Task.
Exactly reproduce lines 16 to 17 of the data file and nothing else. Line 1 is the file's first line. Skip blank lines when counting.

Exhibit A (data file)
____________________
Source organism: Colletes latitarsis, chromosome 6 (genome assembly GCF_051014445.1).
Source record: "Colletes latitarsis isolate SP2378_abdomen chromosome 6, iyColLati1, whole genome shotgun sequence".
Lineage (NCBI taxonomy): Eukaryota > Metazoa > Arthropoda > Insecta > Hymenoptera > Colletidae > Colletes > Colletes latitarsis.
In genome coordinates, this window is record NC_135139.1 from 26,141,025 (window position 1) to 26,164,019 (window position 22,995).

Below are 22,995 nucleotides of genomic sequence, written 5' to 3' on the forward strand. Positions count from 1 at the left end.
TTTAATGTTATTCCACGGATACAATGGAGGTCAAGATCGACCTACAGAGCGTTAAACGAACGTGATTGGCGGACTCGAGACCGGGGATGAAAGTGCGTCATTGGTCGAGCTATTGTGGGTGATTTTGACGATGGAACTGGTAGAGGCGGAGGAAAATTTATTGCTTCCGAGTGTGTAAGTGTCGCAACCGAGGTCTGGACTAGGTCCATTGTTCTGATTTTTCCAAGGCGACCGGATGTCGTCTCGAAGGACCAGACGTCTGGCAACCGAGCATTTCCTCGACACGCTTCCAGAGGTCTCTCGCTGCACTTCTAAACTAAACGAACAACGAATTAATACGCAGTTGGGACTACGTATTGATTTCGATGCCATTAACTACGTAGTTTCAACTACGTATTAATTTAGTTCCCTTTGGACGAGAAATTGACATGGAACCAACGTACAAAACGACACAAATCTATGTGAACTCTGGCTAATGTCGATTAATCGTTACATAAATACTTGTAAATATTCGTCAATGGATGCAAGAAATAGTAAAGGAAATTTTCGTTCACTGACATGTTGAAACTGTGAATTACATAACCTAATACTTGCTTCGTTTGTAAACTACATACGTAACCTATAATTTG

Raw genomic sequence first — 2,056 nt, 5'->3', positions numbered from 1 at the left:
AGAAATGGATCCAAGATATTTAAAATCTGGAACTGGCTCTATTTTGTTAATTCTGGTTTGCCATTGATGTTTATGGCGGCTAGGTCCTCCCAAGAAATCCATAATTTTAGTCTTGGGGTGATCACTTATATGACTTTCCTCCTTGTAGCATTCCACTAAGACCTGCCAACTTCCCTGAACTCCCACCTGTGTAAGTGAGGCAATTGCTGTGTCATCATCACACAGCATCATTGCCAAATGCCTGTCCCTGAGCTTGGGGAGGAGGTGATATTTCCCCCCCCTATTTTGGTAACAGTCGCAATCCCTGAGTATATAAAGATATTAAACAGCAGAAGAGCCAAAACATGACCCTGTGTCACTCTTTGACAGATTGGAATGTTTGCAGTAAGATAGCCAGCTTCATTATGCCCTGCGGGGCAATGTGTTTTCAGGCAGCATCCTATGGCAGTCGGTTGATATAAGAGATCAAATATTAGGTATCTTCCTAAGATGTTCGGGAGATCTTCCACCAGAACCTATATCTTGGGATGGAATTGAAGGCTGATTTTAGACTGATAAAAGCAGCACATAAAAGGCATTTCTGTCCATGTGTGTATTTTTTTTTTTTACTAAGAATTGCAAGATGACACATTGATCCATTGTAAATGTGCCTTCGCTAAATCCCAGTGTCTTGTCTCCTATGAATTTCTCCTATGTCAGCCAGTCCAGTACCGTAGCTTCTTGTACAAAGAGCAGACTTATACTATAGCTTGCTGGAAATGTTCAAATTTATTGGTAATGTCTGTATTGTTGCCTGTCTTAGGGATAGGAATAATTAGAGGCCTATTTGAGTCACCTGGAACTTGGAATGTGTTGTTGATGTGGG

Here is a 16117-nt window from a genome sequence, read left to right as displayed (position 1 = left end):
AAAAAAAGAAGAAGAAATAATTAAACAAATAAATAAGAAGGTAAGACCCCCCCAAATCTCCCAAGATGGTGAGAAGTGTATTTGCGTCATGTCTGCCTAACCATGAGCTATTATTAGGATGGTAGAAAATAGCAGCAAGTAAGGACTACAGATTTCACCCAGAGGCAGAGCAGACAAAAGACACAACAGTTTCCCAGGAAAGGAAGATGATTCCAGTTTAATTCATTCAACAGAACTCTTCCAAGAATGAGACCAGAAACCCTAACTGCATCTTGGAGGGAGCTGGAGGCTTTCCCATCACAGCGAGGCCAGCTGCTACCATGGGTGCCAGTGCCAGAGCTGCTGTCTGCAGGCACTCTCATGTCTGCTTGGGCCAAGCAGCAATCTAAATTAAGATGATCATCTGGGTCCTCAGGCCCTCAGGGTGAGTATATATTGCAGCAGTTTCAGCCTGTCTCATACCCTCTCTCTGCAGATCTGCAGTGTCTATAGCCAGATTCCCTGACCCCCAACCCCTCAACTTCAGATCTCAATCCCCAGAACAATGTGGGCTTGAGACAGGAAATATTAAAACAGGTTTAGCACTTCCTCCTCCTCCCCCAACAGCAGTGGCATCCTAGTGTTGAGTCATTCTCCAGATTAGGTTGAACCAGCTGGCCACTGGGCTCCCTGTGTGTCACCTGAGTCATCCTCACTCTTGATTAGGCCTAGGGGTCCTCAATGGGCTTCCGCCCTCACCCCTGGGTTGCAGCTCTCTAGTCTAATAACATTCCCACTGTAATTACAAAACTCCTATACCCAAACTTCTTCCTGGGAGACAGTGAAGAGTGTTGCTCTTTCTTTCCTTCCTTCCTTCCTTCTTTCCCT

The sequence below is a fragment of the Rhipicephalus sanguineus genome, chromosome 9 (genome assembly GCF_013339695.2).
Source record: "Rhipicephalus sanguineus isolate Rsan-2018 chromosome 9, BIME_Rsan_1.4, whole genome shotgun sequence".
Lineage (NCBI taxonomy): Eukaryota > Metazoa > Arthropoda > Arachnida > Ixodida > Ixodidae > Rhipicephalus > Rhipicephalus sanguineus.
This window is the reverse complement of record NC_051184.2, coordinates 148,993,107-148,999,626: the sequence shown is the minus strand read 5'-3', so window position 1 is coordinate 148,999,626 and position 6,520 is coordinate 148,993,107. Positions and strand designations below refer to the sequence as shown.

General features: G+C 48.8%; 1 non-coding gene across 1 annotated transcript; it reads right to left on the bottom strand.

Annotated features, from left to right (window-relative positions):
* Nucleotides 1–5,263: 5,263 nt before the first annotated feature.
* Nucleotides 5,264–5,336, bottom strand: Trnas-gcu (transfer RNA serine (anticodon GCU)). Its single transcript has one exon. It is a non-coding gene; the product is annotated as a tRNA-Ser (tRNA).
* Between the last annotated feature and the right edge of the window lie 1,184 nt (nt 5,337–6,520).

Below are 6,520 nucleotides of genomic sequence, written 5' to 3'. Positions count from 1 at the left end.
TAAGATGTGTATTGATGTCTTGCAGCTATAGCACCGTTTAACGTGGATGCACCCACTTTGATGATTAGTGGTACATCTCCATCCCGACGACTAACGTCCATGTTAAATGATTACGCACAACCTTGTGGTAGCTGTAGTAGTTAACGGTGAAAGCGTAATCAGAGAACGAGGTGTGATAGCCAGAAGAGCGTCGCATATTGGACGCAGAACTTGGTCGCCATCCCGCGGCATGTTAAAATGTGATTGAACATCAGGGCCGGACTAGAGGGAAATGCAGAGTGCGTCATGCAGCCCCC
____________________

Annotated features, from left to right (window-relative positions):
* Nucleotides 1–5,263: 5,263 nt before the first annotated feature.